Leaders should make sure that all concerns identified here are addressed and that progress is tracked through a plan which sets out how and when the concerns will be resolved. The plan should be provided to HMI Prisons.

Priority concerns

  1. The provision of education, skills and work was of not of sufficiently high quality and did not equip prisoners with the skills they needed to gain employment on release.
  2. 2. Prisoners with additional learning needs did not receive the support they needed.
  3. The lack of training and effective supervision of support orderlies posed a potential safeguarding risk for frail, elderly and vulnerable prisoners.

Key concerns

  1. Waiting times for access to certain allied and specialist clinics and services were excessive, with up to six months to see a podiatrist and an optician, and five months to see a physiotherapist.
  2. The reading strategy was ineffective, which meant that prisoners who struggled to read did not get the help they needed.
  3. Enrichment activities for younger prisoners were less well developed than those for prisoners who were retired or aged over 50. Some complained of boredom and not having enough to do during evenings and weekends, and they were not allowed to use the sports field unsupervised, which limited their access to healthy recreational activity.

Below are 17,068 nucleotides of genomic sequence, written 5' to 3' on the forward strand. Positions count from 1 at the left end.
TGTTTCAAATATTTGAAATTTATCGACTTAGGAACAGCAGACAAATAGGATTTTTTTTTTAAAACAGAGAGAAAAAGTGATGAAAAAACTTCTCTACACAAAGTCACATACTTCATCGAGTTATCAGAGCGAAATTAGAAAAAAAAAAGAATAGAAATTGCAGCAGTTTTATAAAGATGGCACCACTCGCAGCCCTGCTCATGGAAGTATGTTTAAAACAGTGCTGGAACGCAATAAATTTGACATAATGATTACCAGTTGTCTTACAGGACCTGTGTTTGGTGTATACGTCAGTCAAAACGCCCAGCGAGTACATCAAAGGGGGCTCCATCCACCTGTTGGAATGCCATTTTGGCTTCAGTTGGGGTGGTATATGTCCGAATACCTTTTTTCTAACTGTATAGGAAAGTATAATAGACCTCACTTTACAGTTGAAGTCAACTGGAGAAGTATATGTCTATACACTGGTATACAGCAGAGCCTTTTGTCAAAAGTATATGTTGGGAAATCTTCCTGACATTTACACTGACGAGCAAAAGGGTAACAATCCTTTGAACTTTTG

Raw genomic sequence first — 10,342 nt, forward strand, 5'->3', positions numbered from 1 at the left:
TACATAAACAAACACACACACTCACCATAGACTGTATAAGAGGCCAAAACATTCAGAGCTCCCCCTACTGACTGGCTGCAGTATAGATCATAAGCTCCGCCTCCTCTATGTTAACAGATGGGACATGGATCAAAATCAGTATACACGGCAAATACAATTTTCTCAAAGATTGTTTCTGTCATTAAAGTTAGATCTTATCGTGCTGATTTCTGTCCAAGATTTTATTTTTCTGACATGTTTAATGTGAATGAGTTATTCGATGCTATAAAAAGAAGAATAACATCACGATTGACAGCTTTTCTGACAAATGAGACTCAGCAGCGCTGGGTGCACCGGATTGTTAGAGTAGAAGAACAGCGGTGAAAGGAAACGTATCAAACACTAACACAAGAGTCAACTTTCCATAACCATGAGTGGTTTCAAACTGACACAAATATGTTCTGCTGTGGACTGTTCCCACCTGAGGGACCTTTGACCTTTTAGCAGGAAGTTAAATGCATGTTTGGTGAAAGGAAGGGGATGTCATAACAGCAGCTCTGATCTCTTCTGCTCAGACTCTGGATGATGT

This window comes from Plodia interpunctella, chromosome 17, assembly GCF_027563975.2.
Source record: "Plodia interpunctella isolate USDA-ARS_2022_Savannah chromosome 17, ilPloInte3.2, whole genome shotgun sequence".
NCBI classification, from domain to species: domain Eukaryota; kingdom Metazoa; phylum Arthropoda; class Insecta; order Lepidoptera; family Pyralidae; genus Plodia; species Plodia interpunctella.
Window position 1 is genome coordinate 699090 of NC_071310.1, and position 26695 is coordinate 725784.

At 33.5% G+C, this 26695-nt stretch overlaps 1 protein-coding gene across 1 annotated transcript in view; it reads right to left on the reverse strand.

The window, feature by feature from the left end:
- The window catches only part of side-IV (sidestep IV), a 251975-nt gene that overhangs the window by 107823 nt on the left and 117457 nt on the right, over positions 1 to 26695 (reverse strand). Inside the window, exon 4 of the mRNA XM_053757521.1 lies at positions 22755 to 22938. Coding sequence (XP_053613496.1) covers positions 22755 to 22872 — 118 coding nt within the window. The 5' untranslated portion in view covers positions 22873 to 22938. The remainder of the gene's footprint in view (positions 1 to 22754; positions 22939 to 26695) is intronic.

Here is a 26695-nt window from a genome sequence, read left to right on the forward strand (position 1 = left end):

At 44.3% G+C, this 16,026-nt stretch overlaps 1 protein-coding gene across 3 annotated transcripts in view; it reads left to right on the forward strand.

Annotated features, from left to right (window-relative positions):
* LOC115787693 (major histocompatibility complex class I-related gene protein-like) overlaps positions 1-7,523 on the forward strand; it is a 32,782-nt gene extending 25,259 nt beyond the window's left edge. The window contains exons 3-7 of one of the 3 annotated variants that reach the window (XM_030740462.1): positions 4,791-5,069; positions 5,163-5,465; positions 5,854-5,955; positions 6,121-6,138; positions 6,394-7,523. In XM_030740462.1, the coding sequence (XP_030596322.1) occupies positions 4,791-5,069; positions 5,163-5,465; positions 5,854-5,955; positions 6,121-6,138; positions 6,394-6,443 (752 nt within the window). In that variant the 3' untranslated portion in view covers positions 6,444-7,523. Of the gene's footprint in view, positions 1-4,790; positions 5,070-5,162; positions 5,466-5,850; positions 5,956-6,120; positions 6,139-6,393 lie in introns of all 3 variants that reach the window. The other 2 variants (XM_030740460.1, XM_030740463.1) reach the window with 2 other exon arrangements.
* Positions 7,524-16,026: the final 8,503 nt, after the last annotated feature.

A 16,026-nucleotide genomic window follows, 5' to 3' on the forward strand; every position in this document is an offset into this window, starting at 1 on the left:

4. Work to reduce the risk of reoffending was not informed by an adequate overall analysis of the population’s risks and needs.
  5. Prison-employed prison offender managers did not receive enough training or supervision.
  6. There were not enough opportunities for eligible prisoners to work while on temporary release in the community.

Return to Leyhill

To read the full reports, go to the Ministry of Justice site or follow the links below:

  • Inspection report (3 MB), Report on an unannounced inspection of HMP Leyhill by HM Chief Inspector of Prisons (12–22 June 2023)
  • HMP Leyhill – report (PDF) (547 kB), Report on a scrutiny visit to HMP Leyhill by HM Chief Inspector of Prisons (23 February and 2–3 March 2021)
  • HMP Leyhill (860.97 kB), Report on an unannounced inspection of HMP Leyhill (5-16 September 2016)
  • HMP Leyhill,  Announced inspection of HMP Leyhill (16-20 April 2012)
  • HMP Leyhill, Unannounced short follow-up inspection of HMP Leyhill (24 – 26 May 2010)